Valuable evidence was given to the Committee from more than one headmaster of schools of this type. They told us that a very great improvement can be made if the authorities of the school strictly insist that in all normal cases pupils should be required to enter not later than the age of 12, and that those who come later should be subjected to an examination to insure that they reach a requisite standard in the essential subjects of the curriculum. Evidence was given us to the effect that when rules of this kind have been strictly applied, they have not been followed by any diminution in the number of pupils. We therefore consider that it is the duty of the governing bodies of these schools to carry out this policy and that it is the duty of the local authority and the Board of Education to exercise the powers which they hold in such a way as to secure that this be done. We note with some surprise that this apparently has not been done in the London area.

There remains the problem whether in them also, as in the newer secondary schools, the beginning of modern languages should be postponed to the age of 12. In some, where the majority of pupils come from Elementary Schools, this is probably desirable. In others, where the majority of the pupils in their earlier years attend either the preparatory department of the grammar school or a private school, this does not seem to be necessary. Each one of these schools must solve the difficulty in its own way, and in accordance with the requirements of the majority of its pupils. Generally speaking it will, we believe, be found possible and advantageous that either French or Latin should be begun not later than the age of 10, and the second language after an interval of about two years. Some difficulty will no doubt be caused by an influx of pupils from the Elementary Schools at the age of 12, but practical experience shows that there are many ways in which this can be overcome by a capable headmaster.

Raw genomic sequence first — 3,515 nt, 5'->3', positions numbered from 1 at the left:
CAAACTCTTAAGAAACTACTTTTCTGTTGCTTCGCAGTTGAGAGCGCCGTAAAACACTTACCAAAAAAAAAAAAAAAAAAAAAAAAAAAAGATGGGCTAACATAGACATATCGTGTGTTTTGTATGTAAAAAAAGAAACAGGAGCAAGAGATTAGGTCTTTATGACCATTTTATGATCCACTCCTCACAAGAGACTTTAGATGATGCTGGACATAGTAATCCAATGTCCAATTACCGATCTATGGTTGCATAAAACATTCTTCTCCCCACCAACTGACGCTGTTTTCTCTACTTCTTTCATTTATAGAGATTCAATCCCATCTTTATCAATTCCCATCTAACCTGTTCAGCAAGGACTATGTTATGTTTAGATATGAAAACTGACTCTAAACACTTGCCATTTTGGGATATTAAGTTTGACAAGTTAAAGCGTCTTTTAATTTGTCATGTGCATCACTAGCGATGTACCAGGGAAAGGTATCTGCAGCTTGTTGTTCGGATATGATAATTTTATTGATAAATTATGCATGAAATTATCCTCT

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We have then these three types of schools, with important differences in their curriculum, which apply especially to the teaching of languages. It will be noted, however, that it is in the earlier stages of their work that the differences are most marked, and they gradually disappear in the middle and higher forms. All types have the same general aims; their pupils will be prepared for the same examinations and tested on the same standard; they will, we hope, be able to pass on to the same Universities; the three types are in fact three different channels of approach to the same goal. In this way the necessary national unity will be maintained, while account is taken of the varying needs of the pupils, especially in their earlier years.

ALBERT MANSBRIDGE ((v), (vi) and (vii) only).

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Sir O. A. R. Murray, K.C.B., Assistant Secretary.

Royal Naval College, Dartmouth:
Mr. C. E. Ashford, M.V.O., M.A., Head Master.
Rev. E. H. Arkwright, M.V.O., MA., Second Master.

Royal Naval College, Osborne:
Mr. C. Godfrey, M.V.O., M.A., Head Master.
Mr. W. M. Poole, M.A., Head of the Modern Language Department.

Board of Education

Hon. W. N. Bruce, C.B., Principal Assistant Secretary, Secondary Schools Branch.
Mr. E. K. Chambers, C.B., Principal Assistant Secretary, Technological Branch.
Mr. F. H. B. Dale, C.B., Chief Inspector of Elementary Schools.
Dr. E. H. Edwards, H.M.I., Secondary Schools Branch.
Sir Owen Edwards, Chief Welsh Inspector.
Mr. W. C. Fletcher. Chief Inspector of Secondary Schools.
Sir H. F. Heath, K.C.B., Principal Assistant Secretary, Universities Branch.
Mr. A. Kahn, H.M.I., Staff Inspector, Technological Branch.
Mr. R. G. Mayor, Assistant Secretary, Universities Branch.
Mr. F. Pullinger, C.B., Chief Inspector of Technological Schools.